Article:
Spread the Word, Not the Disease: National Immunization Month

It’s August, which means we commemorate immunization and discuss why it is so important both here in the US and abroad.

The recommended schedule of vaccinations prevents illness, disability and death, especially among our very young children. The host of communicable diseases we reduce if not eradicate only grows, but here are some of the biggies: cervical cancer, diphtheria, hepatitis B, measles, mumps, pertussis (whooping cough), pneumonia, polio, rotavirus diarrhea, rubella and tetanus. Whew! That list is enough to make you want to wash your hands, right?

Well thanks to immunization, we currently avert an estimated 2 to 3 million deaths every year worldwide, according to the World Health Organization. An additional 1.5 million deaths could be avoided, however, and 19 million babies go unprotected each year1.

Since 1994, a concerted effort has elevated awareness throughout the United States about the critical role inoculation plays in protecting infants from preventable diseases. Immunization Awareness Month celebrates the achievements that modern immunizations have had in protecting our children, communities and public health.

The success of vaccines in combatting contagious diseases can be considered one of the biggest public health achievements in the United States

The success of vaccines in combatting contagious diseases can be considered one of the biggest public health achievements in the United States, but there is still a profound need to continue raising awareness efforts.  As with the Measles outbreak, high immunization rates in the United States have made parents complacent because the diseases don’t appear to be an active threat.  There is also controversial, often highly inaccurate information about the potential dangers of vaccines distributed by certain fringe groups. It’s often not based in fact and ultimately ends up harming children.

Complacency and anti-vaccine efforts are the main targets of immunization awareness campaigns here in the US, but globally, in many other countries the issue is more one of access and poverty.  90% of deaths under the age of five are in parts of the world where entire communities are without access to routine health care.  There are organizations like Vaccine Ambassadors that developed a donation system for individuals and corporations to support childhood health efforts around the globe. If you are interested in helping underserved children in other nations, visit the Vaccine Ambassador link here: http://vaccineambassadors.org/about-us/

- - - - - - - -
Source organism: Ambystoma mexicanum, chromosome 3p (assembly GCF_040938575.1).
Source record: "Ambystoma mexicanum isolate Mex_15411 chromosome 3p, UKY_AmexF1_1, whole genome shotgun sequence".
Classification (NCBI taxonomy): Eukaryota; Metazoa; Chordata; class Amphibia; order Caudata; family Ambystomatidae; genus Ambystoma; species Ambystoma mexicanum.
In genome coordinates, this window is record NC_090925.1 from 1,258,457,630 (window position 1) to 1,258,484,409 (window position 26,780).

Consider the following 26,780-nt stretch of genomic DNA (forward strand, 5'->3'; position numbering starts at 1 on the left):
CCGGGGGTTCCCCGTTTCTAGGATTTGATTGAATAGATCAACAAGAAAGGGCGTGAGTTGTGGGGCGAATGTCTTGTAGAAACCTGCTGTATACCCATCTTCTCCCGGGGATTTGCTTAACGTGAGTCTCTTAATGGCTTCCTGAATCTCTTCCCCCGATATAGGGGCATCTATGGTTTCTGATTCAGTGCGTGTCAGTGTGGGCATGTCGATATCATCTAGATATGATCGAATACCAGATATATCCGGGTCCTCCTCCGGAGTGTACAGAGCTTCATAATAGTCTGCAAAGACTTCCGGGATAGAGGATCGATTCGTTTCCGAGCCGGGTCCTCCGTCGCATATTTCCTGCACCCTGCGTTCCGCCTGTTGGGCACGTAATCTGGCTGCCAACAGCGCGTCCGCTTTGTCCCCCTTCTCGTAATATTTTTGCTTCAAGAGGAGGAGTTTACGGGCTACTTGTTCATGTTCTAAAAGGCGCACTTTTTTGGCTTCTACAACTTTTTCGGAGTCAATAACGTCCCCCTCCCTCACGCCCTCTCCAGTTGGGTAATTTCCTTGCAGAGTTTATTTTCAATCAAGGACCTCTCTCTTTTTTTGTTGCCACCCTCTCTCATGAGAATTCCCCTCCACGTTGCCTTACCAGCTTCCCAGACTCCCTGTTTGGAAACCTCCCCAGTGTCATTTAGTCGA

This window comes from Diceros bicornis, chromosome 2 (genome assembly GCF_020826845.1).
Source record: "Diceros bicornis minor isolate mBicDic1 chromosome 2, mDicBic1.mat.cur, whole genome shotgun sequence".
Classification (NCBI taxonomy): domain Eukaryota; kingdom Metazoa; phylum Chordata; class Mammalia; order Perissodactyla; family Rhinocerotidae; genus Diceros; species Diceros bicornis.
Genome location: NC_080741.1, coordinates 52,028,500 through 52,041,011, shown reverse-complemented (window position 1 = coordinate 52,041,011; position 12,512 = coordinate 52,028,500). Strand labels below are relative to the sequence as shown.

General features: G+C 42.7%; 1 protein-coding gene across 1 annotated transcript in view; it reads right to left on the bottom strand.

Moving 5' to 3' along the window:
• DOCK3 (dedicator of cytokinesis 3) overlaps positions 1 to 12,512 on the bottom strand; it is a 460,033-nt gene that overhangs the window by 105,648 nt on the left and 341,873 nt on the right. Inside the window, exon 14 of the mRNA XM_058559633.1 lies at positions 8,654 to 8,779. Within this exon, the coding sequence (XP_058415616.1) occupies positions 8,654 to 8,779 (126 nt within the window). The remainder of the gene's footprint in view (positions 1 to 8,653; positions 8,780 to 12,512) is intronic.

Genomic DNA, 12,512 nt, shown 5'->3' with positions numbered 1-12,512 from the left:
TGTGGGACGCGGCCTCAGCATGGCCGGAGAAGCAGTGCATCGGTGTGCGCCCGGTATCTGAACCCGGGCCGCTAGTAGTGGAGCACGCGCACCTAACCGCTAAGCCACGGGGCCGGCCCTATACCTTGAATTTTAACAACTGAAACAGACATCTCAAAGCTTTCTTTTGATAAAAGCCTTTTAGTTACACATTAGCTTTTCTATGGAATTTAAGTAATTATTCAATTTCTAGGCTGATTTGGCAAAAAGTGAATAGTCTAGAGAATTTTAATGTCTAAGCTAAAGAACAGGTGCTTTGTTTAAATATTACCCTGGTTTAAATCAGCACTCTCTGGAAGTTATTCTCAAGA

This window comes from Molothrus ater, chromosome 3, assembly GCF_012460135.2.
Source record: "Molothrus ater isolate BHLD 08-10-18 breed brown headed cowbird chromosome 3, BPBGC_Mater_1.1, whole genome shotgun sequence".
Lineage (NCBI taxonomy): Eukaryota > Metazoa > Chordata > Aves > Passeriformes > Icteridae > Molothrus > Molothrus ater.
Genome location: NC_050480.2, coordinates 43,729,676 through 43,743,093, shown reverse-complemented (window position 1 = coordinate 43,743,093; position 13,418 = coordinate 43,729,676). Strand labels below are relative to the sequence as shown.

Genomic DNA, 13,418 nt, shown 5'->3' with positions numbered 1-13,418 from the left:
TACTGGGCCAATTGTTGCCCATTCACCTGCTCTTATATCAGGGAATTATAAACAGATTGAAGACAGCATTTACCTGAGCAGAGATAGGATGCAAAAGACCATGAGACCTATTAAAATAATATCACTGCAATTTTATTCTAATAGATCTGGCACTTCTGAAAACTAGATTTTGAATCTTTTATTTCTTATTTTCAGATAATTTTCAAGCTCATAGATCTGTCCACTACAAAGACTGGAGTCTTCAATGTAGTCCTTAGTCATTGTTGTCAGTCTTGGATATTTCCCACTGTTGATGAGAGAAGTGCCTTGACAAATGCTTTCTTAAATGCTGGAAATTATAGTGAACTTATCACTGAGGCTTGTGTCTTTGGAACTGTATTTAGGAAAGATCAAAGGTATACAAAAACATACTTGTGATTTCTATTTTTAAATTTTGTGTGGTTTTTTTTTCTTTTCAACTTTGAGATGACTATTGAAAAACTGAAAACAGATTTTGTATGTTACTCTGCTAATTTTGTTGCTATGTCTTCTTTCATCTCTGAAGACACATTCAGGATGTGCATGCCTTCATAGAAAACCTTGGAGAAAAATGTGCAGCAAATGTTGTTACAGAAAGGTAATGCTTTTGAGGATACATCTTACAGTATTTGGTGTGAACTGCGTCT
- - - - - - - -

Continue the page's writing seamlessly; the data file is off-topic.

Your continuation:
By keeping our kids up to date on their shots, we protect them from life-threatening conditions and reduce the risk of contagions through herd behavior. So stay on top of it and make sure that the moms and dads around you prioritize, so that all the children (and grown ups) in our communities remain healthy.



Reference: http://www.who.int/mediacentre/factsheets/fs378/en/

About Susie Almaneih

Susie Almaneih spent several years during her young adulthood teaching children dance at her church group, as well as other cultural-based activities. Susie now spends as much time as she can giving back to the families in her community. Over the years, this love for community has evolved into a deeper love for delivering positive and creative content and awareness to families of all ages.

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